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Amid rising electricity and home energy costs across the country, the Inflation Reduction Act makes installing solar panels and storage batteries a more attractive investment for many homeowners than it was even a couple years ago.
With the new legislation’s Residential Clean Energy Credit, you can subtract 30 percent of the cost of installing solar heating, electricity generation, and other solar home products from your federal taxes. The credit is a reboot of an older, less valuable federal tax credit and will be available to taxpayers for more than a decade. That means homeowners considering solar installations have plenty of time to consider their options.
Here are key details.
If you install solar energy equipment in your residence any time this year through the end of 2032, you are entitled to a nonrefundable credit off your federal income taxes, equal to 30 percent of eligible expenses. There’s no dollar limit on those expenses; you’re entitled to that 30 percent tax break whether you spend $20,000 or more than $100,000 on costs associated with a residential solar system.
CR explains how buying a heat pump for your home could get you thousands of dollars in federal tax credits and state rebates. We also fill you in on credits and rebates for electric cooking appliances and which cars will qualify for the new electric vehicle tax credit.
According to the Department of Energy and the new law’s language, the same expenses covered under the old law are eligible for this new solar tax credit:
In a change from the old law, eligible battery storage units that you install must store at least 3 kilowatts.
The credit lowers your federal taxes. So if you spend $24,000 on a system, you can subtract 30 percent of that, or $7,200, from your federal taxes. (You must take the credit for the year the installation is completed.) If, say, you would owe $7,000 in taxes before the credit, a $7,200 credit would drop what you owe to zero. You can’t get a tax refund for the $200 remainder, however. But you can carry forward that remainder into a later tax year.
You’ll save, too, in lower electricity bills. How much you’ll save depends on a number of factors, including how much electricity your household uses, the size of your solar system and the amount of sunlight it gets, and local electricity rates. Real estate experts say a purchased solar system—as opposed to a leased one—can raise the value of your home when you sell.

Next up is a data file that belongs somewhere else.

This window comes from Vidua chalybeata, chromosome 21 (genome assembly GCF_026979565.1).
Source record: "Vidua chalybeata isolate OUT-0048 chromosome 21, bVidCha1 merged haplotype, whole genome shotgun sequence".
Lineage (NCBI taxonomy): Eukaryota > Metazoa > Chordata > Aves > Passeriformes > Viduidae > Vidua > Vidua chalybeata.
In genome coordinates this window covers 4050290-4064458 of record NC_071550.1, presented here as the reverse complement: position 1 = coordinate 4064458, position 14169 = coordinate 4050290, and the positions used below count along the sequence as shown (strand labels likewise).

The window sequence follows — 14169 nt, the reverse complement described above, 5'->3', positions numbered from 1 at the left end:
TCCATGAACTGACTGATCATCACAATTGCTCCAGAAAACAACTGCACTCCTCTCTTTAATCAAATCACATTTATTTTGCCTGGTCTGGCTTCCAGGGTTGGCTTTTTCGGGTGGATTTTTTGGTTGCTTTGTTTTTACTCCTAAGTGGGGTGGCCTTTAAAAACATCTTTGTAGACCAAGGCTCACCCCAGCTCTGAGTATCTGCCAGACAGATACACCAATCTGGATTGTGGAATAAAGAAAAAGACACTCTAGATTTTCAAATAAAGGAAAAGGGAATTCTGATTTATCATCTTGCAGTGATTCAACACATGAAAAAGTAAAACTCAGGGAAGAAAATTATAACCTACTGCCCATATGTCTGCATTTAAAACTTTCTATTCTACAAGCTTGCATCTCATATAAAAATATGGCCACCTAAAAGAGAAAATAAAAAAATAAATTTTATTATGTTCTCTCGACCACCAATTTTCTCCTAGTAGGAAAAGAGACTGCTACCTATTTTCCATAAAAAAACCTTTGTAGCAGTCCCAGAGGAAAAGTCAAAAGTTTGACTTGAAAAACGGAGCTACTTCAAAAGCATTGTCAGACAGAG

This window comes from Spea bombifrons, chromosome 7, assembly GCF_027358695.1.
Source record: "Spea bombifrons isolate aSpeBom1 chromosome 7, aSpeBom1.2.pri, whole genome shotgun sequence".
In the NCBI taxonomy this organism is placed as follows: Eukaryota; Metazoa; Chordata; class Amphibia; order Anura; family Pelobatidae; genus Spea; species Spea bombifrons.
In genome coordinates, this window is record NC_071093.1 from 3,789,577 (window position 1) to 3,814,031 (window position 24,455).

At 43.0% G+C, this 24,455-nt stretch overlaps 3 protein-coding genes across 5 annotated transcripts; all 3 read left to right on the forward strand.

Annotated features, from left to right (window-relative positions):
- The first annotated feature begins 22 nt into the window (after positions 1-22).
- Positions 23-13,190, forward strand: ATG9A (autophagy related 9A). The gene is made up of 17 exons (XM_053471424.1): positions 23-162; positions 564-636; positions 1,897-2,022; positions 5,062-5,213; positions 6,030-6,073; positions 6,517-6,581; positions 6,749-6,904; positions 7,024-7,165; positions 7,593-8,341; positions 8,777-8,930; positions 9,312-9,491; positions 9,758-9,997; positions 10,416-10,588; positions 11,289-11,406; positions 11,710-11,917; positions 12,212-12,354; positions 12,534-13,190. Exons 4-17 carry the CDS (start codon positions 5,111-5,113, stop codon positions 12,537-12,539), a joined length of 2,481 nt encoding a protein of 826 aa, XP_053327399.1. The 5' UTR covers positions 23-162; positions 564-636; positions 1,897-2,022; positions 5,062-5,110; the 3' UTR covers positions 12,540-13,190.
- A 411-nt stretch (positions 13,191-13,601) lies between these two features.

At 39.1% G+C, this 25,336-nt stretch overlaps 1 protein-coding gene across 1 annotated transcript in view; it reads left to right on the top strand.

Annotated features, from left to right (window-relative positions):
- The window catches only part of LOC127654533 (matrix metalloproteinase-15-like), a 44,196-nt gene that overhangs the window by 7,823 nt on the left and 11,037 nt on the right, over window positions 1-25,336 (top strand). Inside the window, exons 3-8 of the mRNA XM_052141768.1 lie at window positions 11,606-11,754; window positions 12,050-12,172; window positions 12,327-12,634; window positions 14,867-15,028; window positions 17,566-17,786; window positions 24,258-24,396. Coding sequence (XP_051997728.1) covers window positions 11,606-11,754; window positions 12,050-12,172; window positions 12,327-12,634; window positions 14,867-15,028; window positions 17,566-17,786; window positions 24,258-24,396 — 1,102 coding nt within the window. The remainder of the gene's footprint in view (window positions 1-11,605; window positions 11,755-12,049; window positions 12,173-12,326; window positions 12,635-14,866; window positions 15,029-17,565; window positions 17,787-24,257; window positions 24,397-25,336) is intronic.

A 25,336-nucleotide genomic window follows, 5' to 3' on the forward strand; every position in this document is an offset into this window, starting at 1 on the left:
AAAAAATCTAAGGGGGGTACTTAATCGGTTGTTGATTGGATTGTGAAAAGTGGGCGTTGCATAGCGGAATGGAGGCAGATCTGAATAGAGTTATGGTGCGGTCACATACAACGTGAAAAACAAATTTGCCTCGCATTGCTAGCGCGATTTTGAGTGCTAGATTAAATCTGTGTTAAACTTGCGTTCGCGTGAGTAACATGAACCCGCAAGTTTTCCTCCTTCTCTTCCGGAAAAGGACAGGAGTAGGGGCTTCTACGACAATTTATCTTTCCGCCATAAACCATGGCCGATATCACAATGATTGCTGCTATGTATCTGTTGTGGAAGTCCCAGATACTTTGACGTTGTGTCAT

The 30 percent credit lasts until Dec. 31, 2032. It drops to 26 percent in 2033, then 22 percent in 2034, and disappears in 2035, unless Congress continues it. (The new law supersedes an older law, set to expire in 2024, that would have provided a 26 percent credit for solar installations this year, and 22 percent in 2023.)
It’s available to all taxpayers for their primary or secondary residence located in the U.S. Taxpayers of any income level can take advantage of it. You can use it whether you itemize your taxes or take the standard deduction.
Keep in mind, though, that the solar tax credit is available only if you purchase a solar system; if you lease one, you can’t take advantage of the credit. The same applies if you are a member of a power-purchasing cooperative. However, if you are a tenant-stakeholder in a co-op, you can claim credit for your proportion of the purchase. You can also claim credit for your proportion of the purchase of a community-owned solar system.
The new law doesn’t reduce your federal credit if your state also offers one. But it will be up to your state’s taxing authority whether your state credit is reduced if you take advantage of the federal one.
New York, for example, does not cut its solar incentives for people who take advantage of federal ones; state residents can credit 25 percent of qualified solar energy system equipment expenditures from their state taxes, up to $5,000. You don’t get a refund if that amount is more than what you’d owe, but you can carry over the difference for up to five years.
Yes. The new law also includes an improved Nonbusiness Energy Property Credit, which covers other qualifying efficiency upgrades, such as Energy Star certified exterior windows, Energy Star certified exterior doors, air-sealing insulation, upgraded electrical circuit panels, and heat pumps. You can claim both credits on your federal return—either in the same year or different years, depending on when the installations are completed.